Blurred Lines between Work and Play:

The current situation in the tourism & hospitality industry across the world has forced many to spend increasing amounts of time at home, which means, spending more time with family, housemates etc. Spending more time together may bring people closer, but also create more friction. Attempts to communicate and accommodate individual needs could be relatively stressful. Working from home has diminished that work-life balance, blurring the lines between work and personal time. Getting that personal space and time becomes a challenge when one is constantly surrounded by family. Although there is a need for socialization, it is also important to have our personal time out.

Even though most tourism & hospitality professionals (especially in the customer-facing roles like sales, customer care, front office, F&B and lately chefs too) are outgoing and customer-focused they still need time from their busy schedule to focus on their own needs, reflect, care and to pamper themselves. On the other end of the spectrum, the pandemic may have drawn some people into isolation (like tour guides, drivers and sales professionals), being cut out from the world with minimal communication with their social support system. This could lead to feelings of loneliness, depression and have negative effects on the self-esteem of tourism & hospitality professionals.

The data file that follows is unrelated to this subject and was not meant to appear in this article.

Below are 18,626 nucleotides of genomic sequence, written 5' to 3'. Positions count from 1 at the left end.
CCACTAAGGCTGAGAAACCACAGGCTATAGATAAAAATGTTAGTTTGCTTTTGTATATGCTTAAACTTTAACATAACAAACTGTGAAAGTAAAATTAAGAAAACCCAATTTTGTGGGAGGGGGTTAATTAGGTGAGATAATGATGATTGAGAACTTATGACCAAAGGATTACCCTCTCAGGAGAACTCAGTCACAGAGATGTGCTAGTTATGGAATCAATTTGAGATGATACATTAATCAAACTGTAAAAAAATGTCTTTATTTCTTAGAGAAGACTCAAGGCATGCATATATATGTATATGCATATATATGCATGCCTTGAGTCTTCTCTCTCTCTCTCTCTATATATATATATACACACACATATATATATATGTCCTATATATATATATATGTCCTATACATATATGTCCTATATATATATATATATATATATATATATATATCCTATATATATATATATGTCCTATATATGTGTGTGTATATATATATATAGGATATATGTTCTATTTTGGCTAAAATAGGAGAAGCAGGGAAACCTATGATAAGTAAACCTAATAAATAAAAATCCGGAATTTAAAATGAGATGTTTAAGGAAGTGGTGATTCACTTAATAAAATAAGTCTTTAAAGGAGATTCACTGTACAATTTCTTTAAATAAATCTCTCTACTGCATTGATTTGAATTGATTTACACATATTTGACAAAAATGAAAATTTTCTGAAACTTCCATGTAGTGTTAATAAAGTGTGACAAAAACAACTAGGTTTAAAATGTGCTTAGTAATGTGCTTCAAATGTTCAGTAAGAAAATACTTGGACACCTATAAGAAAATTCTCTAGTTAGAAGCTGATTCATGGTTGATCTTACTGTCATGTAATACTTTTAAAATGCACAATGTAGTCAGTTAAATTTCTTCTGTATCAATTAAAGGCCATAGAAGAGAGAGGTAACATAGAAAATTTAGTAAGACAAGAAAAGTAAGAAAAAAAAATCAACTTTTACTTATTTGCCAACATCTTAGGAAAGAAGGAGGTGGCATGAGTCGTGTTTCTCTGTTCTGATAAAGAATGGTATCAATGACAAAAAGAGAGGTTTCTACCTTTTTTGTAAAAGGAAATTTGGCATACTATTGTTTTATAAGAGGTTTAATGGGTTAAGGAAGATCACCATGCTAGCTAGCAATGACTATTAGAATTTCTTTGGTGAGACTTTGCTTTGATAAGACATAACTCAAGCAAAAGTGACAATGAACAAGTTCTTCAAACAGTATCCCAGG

A Focus on Stress Alleviation

Stress is an integral part of the Tourism & hospitality professionals’ life. However, too little, or too much of it would impact one’s daily functioning. For Example, a chef’s lack of stressors would make him not be motivated nor show initiative to work on newer fiche techniques. An adequate amount of stress would work as a catalyst to strive and sometimes push chefs to accomplish goals. However, an overwhelming amount of stress could lead to the other spectrum of problems such as a diminished sense of self, anxiety, and depression. It is important to find ways to manage these day-to-day stressors at work. There are a lot of research articles, books and internet websites that present various techniques in managing stress, yet it is also important for hotel managers to identify the techniques that work best for their individual team members.